Comparison of 12V DC LED light strips in shop light conversions (3528 vs 5050 vs 5630)

January 21, 2015 in around the house repairs and DIY fixes, Tool builds improvements and repairs

Shop light using 12V DC LEDs using 3528/5050/5630 Flexible Light Strips   In an earlier post I shared how I converted shop lights to low cost LED lighting using readily available 12V DC LED light strips with 3528, 5630, and 5050 SMD LEDs as pictured above.  These lighting strips are very low cost ($5-8/ 5M roll shipped)  and provide an easy way to add light to any place you need it, not just for a shop light conversion.  You can run them off an AC to 12V DC power supply or a 12V battery, which makes them extremely handy in the case of a power outage.   In this post I compare the differences between each LED strip and share which one makes for the best shop light conversion.

SMD LED light strip comparison

Theoretically the 5630 LED is one and half times brighter than the 5050 LED which is three times brighter than a 3528 LED.  However, this does little to tell you which one is really the best light.  Interesting is that the part number actually refers to the size of the individual device, with 3528’s being 3.5 x 2.8 mm and so on.  All have approximate 120 degree emitting angles, the angle at which the light radiates outward from the chip.  You have to be a bit careful with the whole lumens or candela rating on LEDs. These are measured  via standards and tell you nothing about the color/quality of the light produced.

12V DC LED Light strip Comparison

Above shows one of my shop lights converted with 3528 LEDs light strip.  I used three lengths of light strip on this lamp. It produces an amount of light that is considerably less then two 48″  T32 bulbs, but is still more then adequate for some shop spaces.   The power rate of 0.08W/led for 3528’s makes it the lowest power per LED device of the three.  It also has the lowest rated light output.  The light output by these strips is a good color.  By this I mean observed quality.  I am not talking about measured wavelengths.  It has a very very slight cool or  purple tinge to it, but it is almost unnoticeable. Not noticeable at all without a grey card Kodak photo scale reference handy. For lower power less used areas I think these strips are good. I would not use these in an area I was using all the time as they do not emit enough light.  I used these 3528 LED light strips inside my 3d printer enclosure and they work wonderfully for this application.  If there’s not enough light you can simply use more of the strips.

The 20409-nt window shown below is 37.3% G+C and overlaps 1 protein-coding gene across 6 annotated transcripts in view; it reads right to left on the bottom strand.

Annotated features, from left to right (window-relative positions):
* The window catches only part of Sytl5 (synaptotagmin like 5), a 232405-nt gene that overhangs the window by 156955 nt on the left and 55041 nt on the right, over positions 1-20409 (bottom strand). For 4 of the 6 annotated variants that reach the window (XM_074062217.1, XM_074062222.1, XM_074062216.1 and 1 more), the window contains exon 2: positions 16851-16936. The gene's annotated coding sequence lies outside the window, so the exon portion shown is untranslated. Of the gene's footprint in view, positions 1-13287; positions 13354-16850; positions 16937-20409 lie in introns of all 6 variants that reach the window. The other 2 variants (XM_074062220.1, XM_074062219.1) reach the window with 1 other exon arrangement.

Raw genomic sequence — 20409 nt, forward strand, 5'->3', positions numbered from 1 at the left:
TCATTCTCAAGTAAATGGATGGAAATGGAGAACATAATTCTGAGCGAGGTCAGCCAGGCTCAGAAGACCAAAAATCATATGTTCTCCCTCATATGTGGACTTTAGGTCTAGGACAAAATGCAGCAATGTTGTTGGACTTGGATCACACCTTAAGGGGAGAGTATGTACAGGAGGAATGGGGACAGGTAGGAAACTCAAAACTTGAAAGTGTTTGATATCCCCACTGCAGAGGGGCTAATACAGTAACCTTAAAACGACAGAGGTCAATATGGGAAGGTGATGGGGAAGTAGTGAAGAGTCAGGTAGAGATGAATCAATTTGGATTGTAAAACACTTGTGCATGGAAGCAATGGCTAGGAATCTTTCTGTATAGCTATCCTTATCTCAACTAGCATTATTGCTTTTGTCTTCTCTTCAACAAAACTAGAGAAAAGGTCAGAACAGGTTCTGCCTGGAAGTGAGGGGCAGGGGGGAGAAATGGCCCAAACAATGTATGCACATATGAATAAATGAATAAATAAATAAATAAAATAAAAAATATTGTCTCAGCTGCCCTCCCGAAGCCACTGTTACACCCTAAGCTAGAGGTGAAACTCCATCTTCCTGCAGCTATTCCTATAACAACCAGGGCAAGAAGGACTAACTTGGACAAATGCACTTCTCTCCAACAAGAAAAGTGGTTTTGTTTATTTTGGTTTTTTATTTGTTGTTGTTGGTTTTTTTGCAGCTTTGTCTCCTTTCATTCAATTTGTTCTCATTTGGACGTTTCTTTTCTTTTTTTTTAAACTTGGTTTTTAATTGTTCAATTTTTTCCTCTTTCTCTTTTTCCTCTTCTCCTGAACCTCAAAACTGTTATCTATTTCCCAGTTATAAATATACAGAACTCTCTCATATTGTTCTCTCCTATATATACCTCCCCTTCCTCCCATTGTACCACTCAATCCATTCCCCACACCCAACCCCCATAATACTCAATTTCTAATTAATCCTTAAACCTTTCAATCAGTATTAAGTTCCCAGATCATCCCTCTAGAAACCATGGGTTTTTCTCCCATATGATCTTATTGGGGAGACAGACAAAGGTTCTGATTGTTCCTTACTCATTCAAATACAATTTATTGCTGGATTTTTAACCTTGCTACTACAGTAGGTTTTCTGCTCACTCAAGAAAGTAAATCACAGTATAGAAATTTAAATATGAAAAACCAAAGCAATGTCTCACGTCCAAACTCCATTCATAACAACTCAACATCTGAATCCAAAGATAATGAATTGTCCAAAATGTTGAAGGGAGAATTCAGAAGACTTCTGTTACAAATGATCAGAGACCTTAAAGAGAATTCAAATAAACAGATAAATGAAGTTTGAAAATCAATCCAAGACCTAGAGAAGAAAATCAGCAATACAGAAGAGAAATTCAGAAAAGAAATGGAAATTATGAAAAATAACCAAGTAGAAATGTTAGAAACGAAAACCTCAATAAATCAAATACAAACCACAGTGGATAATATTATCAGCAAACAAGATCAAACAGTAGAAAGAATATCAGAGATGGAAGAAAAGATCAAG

12V DC LED Light strip Comparison    Rated at 0.5W device on strip, the 5640 LED’s are theoretically the “brightest” of the three I’m comparing for shop light use in this post.  I find the light emitted from these to be very purple and harsh.  I strongly suspect, that the LEDs used in these strips are a low cost clone of the Samsung 5640 OEM chips and thus the poor light quality. This is my least favorite of the lighting strips. I would not recommend the 5640 light strips for any applicaton, the light generated irritates me.  Additionally, even with 3 rows (instead of 2 of the 5050 strips)  it has less apparent light generated then the 5050 lamp with 2 rows.  The real drawback is the color on this one,  Have I mentioned that I find it highly irritating?  I only converted one lamp to these and I will put it in a location I almost never use because of my dislike of the output lighting.  I may even change it over to 5050 strips eventually.

12V DC LED Light strip ComparisonThe clear winner of these three and my favorite is the 5050 LED strips.  With a power consumption of  0.24W per device, they have a  good balance between color output, and total light intensity.  Two strips seems more then adequate, vs three of the other strips.  I really like the quality of the  light produced by these strips.  It is a bright white without any weird or subtle tint.  It almost feels like natural lighting.  These strips are so good I ordered several more rolls of this light strip for the remainder of my shop light conversions as the bulb or ballasts continue to fail.